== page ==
Reality

"The terms 'real' and 'objective,' then, have no meaning except for a consciousness which presents its experiences to itself as determined by relations, and at the same time conceives a single and unalterable order of relations determing them, with which its temporary presentation, as each experience occurs, of the relations determining it may be contrasted." -- T. H. Green, Prolegomena to Ethics, p. 17

T. H. Green on evolutionary ethics

"In Hume's time a philosopher who denied the innateness of moral sentiments, and held that they must have a natural history, had only the limits of the individual life within which to trace this history. These limits did not give room enough for even a plausible derivation of moral interests from animal wants. It is otherwise when the history may be supposed to range over an indefinite number of generations. The doctrine of hereditary transmission, it is held, explains to us how susceptibilities of pleasure and pain, of desire and aversion, of hope and fear, may be handed down with gradually accumulated modifications which in time attain the full measure of the difference between the moral man and the greater ape...

"...the theory of descent and evolution opens up a vista of possibilities beyond the facts, so far ascertained, of human history... Such enquiry, it is thought, will in time give us the means of reducing the moral susceptibilities of man to the rank of ordin…

Colbert Pounds the Krauthammer

Is there an uglier figure in our public discourse than Charles Krauthammer? Oh, yes, I forgot: Ann Coulter. But is there a second-uglier figure than Krauthammer? Here Colbert dismantles his ridiculous psychoanalysis of Obama:


The Colbert Report
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Collingwood on Berkeley

Thus we get a wholly new metaphysical position. Taking the elements of the traditional seventeenth-century cosmology and simply rearranging them, Berkeley shows that, if substance means that which exists in its own right and depends on itself alone, only one substance need be asserted to exist, namely, mind. Nature as it exists empirically for our everyday perception is the work or creature of mind; nature in Galileo's sense, the purely quantitative material world of the physicist, is an abstraction from this, it is so to speak the skeleton or armature of the nature we perceive through our senses, and create in perceiving it. To sum up: we first, by the operation of our mental powers, create the warm, living, coloured, flesh-and-blood natural world which we know in our everyday experience; we then, by the operation of abstractive thinking, remove the flesh and blood from it and are left with the skeleton. This skeleton is the ‘material world’ of the physicist. In the essence of Ber…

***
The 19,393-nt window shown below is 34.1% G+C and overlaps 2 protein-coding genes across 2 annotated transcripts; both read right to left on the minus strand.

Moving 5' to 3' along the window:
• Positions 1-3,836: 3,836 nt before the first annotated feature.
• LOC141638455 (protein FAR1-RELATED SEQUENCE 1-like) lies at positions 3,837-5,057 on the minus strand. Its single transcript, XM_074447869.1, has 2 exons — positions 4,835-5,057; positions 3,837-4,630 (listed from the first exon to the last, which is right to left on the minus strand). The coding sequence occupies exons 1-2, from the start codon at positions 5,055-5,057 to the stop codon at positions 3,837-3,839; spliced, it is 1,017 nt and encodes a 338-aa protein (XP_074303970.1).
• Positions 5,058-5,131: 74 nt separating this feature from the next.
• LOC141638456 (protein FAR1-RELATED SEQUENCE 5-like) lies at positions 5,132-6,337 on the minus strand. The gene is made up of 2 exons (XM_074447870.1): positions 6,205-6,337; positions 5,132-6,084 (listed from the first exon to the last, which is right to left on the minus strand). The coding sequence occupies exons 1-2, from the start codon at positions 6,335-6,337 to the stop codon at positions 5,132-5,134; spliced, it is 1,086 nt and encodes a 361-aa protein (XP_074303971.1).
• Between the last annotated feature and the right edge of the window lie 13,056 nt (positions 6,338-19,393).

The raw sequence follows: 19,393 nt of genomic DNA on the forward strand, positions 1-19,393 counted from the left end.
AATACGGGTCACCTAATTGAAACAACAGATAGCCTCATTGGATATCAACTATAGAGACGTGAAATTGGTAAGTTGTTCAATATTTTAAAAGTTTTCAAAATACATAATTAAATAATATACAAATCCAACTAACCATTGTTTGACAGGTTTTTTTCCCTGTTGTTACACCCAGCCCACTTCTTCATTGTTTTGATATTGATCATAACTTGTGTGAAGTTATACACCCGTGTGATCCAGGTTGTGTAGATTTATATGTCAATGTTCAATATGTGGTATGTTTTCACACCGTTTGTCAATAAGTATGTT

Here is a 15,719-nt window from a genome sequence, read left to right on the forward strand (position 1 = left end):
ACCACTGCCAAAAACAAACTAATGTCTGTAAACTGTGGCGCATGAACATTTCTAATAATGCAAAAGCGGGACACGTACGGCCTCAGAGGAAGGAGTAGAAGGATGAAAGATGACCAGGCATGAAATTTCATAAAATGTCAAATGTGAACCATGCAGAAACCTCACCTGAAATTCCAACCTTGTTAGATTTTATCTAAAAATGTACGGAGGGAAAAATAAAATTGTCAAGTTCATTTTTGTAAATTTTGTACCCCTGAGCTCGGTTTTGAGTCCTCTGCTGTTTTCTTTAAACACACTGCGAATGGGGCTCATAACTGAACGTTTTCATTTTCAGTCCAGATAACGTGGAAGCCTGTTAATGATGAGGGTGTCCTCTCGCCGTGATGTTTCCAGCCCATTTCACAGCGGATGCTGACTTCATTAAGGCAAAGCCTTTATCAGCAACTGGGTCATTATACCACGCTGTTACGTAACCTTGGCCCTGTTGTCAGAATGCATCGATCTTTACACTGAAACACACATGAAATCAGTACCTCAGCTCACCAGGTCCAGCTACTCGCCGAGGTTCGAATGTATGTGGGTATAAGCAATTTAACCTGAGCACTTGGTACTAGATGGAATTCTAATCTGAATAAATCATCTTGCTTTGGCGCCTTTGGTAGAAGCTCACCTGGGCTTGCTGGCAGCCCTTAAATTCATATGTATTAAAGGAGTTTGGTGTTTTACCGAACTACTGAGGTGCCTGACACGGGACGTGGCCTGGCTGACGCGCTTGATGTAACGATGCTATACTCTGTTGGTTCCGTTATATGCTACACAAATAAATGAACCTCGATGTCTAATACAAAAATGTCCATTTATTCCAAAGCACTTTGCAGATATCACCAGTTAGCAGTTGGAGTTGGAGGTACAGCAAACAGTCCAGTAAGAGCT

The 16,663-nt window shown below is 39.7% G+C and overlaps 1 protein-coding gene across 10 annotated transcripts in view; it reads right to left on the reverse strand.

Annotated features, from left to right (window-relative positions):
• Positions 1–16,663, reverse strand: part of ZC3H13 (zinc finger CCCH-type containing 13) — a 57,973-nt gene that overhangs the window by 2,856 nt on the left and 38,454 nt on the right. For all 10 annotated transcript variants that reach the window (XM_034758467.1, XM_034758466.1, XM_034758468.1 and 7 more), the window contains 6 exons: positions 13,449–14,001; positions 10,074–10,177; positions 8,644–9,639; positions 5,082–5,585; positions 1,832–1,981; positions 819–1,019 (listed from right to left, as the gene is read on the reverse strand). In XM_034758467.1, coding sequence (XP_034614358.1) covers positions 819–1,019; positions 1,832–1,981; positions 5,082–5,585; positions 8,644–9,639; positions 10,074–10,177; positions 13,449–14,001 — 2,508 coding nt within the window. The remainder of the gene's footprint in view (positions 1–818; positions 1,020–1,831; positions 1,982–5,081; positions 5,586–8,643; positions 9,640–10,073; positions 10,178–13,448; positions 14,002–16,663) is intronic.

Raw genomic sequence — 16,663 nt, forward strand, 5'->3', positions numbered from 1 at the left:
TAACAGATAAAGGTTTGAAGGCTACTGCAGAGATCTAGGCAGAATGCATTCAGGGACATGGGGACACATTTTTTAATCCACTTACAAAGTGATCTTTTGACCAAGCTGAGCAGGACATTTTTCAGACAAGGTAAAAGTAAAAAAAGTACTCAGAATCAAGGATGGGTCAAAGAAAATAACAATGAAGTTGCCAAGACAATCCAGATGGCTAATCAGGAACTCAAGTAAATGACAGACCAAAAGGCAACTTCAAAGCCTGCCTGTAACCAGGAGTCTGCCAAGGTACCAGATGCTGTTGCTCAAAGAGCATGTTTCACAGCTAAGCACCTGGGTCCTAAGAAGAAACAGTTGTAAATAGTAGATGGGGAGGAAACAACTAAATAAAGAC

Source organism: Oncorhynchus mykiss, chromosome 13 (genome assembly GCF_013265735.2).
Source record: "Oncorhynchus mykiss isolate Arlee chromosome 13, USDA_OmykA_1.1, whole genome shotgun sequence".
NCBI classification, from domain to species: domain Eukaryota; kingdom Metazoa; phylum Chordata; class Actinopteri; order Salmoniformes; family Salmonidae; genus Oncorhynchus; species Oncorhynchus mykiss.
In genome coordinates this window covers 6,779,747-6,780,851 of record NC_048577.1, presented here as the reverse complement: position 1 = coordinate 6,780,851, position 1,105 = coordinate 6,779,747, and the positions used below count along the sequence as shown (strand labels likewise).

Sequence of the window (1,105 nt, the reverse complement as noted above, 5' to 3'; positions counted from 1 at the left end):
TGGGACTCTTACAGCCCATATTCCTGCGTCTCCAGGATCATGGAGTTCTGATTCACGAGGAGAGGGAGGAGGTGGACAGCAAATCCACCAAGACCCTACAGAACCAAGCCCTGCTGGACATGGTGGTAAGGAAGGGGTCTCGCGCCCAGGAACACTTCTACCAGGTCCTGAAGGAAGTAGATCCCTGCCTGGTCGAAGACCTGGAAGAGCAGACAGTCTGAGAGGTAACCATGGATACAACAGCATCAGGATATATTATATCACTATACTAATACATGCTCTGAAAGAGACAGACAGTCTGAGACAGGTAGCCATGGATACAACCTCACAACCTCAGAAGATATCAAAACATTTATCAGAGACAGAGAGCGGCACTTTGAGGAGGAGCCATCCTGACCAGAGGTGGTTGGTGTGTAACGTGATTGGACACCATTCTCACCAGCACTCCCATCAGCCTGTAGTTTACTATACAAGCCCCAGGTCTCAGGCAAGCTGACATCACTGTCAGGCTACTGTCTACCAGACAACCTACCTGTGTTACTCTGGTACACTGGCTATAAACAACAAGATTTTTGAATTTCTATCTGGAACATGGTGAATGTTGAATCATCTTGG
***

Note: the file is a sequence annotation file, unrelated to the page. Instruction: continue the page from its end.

Responding to Stove's critique of Berkeley

Another excerpt from my forthcoming paper:

**************************

--> David Stove, in his essay “Idealism: a Victorian Horror Story (Part One),” begins by at least granting Berkeley his historical context, as we saw Hegel also did:
Berkeley is one of those philosophers who are always arguing, and he gave a number of arguments for abridging the Cartesian world-view to the exclusive benefit of its mental half.Once he had done it, everyone could see, even if they had not seen before, that Cartesianism had begged for an idealist abridgement, and that it had got it from Berkeley. (1991: 102)
But what he gives with one hand he immediately takes away with the other: “There was only one catch; but it was a rather serious one.This was that no one could believe the world-view to which those arguments of Berkeley led.” (1991: 102) Stove is certainly correct here in so far as his depiction of Berkeley’s world-view strains credulity, as it is as follows:
You cannot expose yourself t…

The universal explanation

I was just telling Nelson, my friendly neighborhood bodega operator, about my close encounter with a bear at my house in Pennsylvania. A woman at the counter said, "You're the second person I've heard today talking about a closing counter with a bear!"

"Well," I said, "they are moving into populated areas more and more."

"It's all a part of climate change," she replied.

As I have mentioned before, I am not a climate change "skeptic." But ma'am, no, just no. Not every single circumstance that alters in the natural world is due to climate change. Bears disappeared from populated places after European settlement because there were people in those places who had guns and would shoot them. They are now repopulating those places because they are less likely to be shot. (Not that I think they are consciously calculating the odds here: no, this is a marginal process like so many other range of population changes.)